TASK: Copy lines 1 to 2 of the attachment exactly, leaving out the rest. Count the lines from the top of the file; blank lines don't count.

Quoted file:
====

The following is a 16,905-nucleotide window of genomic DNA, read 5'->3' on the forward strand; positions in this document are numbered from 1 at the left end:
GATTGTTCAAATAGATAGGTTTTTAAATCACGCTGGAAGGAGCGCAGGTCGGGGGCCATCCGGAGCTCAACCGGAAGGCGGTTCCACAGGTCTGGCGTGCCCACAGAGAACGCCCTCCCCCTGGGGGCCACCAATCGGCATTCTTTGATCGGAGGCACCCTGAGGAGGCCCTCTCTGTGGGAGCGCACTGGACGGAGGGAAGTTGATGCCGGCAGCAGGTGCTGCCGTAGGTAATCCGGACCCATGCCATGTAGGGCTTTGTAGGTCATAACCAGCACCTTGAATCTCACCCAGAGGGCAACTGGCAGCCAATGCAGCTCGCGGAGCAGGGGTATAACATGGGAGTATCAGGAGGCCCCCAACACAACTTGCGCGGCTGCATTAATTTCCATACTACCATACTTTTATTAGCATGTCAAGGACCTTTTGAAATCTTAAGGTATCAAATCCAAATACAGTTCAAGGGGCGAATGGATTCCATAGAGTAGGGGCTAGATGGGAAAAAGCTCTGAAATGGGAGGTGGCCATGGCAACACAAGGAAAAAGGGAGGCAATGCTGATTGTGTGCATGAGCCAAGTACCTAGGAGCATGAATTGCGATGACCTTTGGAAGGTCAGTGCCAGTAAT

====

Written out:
The following is a 16,905-nucleotide window of genomic DNA, read 5'->3' on the forward strand; positions in this document are numbered from 1 at the left end:
GATTGTTCAAATAGATAGGTTTTTAAATCACGCTGGAAGGAGCGCAGGTCGGGGGCCATCCGGAGCTCAACCGGAAGGCGGTTCCACAGGTCTGGCGTGCCCACAGAGAACGCCCTCCCCCTGGGGGCCACCAATCGGCATTCTTTGATCGGAGGCACCCTGAGGAGGCCCTCTCTGTGGGAGCGCACTGGACGGAGGGAAGTTGATGCCGGCAGCAGGTGCTGCCGTAGGTAATCCGGACCCATGCCATGTAGGGCTTTGTAGGTCATAACCAGCACCTTGAATCTCACCCAGAGGGCAACTGGCAGCCAATGCAGCTCGCGGAGCAGGGGTATAACATGGGAGTATCAGGAGGCCCCCAACACAACTTGCGCGGCTGCATTAATTTCCATACTACCATACTTTTATTAGCATGTCAAGGACCTTTTGAAATCTTAAGGTATCAAATCCAAATACAGTTCAAGGGGCGAATGGATTCCATAGAGTAGGGGCTAGATGGGAAAAAGCTCTGAAATGGGAGGTGGCCATGGCAACACAAGGAAAAAGGGAGGCAATGCTGATTGTGTGCATGAGCCAAGTACCTAGGAGCATGAATTGCGATGACCTTTGGAAGGTCAGTGCCAGTAAT